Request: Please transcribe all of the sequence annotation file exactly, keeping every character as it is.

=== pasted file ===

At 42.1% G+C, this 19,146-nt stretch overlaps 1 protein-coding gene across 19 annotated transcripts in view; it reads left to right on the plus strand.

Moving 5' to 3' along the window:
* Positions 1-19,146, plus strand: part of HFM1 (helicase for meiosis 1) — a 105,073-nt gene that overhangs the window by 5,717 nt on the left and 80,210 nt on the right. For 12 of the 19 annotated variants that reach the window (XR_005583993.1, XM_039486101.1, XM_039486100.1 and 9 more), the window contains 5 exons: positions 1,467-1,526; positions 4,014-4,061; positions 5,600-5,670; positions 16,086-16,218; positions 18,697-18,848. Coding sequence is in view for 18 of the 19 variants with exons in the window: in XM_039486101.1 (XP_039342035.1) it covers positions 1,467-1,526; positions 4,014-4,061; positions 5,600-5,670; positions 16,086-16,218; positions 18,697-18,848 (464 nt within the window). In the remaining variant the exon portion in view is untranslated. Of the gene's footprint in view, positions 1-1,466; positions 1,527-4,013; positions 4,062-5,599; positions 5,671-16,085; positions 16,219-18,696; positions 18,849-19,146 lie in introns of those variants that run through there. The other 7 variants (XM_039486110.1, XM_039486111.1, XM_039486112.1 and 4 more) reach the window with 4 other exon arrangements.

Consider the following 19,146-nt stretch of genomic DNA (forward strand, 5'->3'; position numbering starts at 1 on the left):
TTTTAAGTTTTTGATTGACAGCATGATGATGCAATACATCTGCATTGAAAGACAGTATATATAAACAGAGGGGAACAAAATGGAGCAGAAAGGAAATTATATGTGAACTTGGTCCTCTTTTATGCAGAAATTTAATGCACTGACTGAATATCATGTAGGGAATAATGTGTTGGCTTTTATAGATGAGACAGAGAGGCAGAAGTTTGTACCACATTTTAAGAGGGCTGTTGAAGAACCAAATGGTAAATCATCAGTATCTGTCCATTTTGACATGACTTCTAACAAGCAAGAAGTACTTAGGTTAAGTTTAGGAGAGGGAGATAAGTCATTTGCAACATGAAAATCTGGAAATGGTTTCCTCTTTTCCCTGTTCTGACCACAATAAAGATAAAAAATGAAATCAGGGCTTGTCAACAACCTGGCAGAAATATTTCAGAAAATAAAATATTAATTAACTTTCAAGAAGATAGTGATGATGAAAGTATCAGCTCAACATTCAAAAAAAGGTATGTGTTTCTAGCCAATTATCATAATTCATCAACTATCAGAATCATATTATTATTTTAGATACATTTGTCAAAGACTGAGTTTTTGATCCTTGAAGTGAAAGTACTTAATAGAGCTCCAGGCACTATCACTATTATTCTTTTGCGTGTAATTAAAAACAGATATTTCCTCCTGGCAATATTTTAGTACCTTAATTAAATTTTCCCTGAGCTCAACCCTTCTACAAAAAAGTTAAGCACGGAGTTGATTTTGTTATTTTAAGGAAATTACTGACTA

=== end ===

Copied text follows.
At 42.1% G+C, this 19,146-nt stretch overlaps 1 protein-coding gene across 19 annotated transcripts in view; it reads left to right on the plus strand.

Moving 5' to 3' along the window:
* Positions 1-19,146, plus strand: part of HFM1 (helicase for meiosis 1) — a 105,073-nt gene that overhangs the window by 5,717 nt on the left and 80,210 nt on the right. For 12 of the 19 annotated variants that reach the window (XR_005583993.1, XM_039486101.1, XM_039486100.1 and 9 more), the window contains 5 exons: positions 1,467-1,526; positions 4,014-4,061; positions 5,600-5,670; positions 16,086-16,218; positions 18,697-18,848. Coding sequence is in view for 18 of the 19 variants with exons in the window: in XM_039486101.1 (XP_039342035.1) it covers positions 1,467-1,526; positions 4,014-4,061; positions 5,600-5,670; positions 16,086-16,218; positions 18,697-18,848 (464 nt within the window). In the remaining variant the exon portion in view is untranslated. Of the gene's footprint in view, positions 1-1,466; positions 1,527-4,013; positions 4,062-5,599; positions 5,671-16,085; positions 16,219-18,696; positions 18,849-19,146 lie in introns of those variants that run through there. The other 7 variants (XM_039486110.1, XM_039486111.1, XM_039486112.1 and 4 more) reach the window with 4 other exon arrangements.

Consider the following 19,146-nt stretch of genomic DNA (forward strand, 5'->3'; position numbering starts at 1 on the left):
TTTTAAGTTTTTGATTGACAGCATGATGATGCAATACATCTGCATTGAAAGACAGTATATATAAACAGAGGGGAACAAAATGGAGCAGAAAGGAAATTATATGTGAACTTGGTCCTCTTTTATGCAGAAATTTAATGCACTGACTGAATATCATGTAGGGAATAATGTGTTGGCTTTTATAGATGAGACAGAGAGGCAGAAGTTTGTACCACATTTTAAGAGGGCTGTTGAAGAACCAAATGGTAAATCATCAGTATCTGTCCATTTTGACATGACTTCTAACAAGCAAGAAGTACTTAGGTTAAGTTTAGGAGAGGGAGATAAGTCATTTGCAACATGAAAATCTGGAAATGGTTTCCTCTTTTCCCTGTTCTGACCACAATAAAGATAAAAAATGAAATCAGGGCTTGTCAACAACCTGGCAGAAATATTTCAGAAAATAAAATATTAATTAACTTTCAAGAAGATAGTGATGATGAAAGTATCAGCTCAACATTCAAAAAAAGGTATGTGTTTCTAGCCAATTATCATAATTCATCAACTATCAGAATCATATTATTATTTTAGATACATTTGTCAAAGACTGAGTTTTTGATCCTTGAAGTGAAAGTACTTAATAGAGCTCCAGGCACTATCACTATTATTCTTTTGCGTGTAATTAAAAACAGATATTTCCTCCTGGCAATATTTTAGTACCTTAATTAAATTTTCCCTGAGCTCAACCCTTCTACAAAAAAGTTAAGCACGGAGTTGATTTTGTTATTTTAAGGAAATTACTGACTA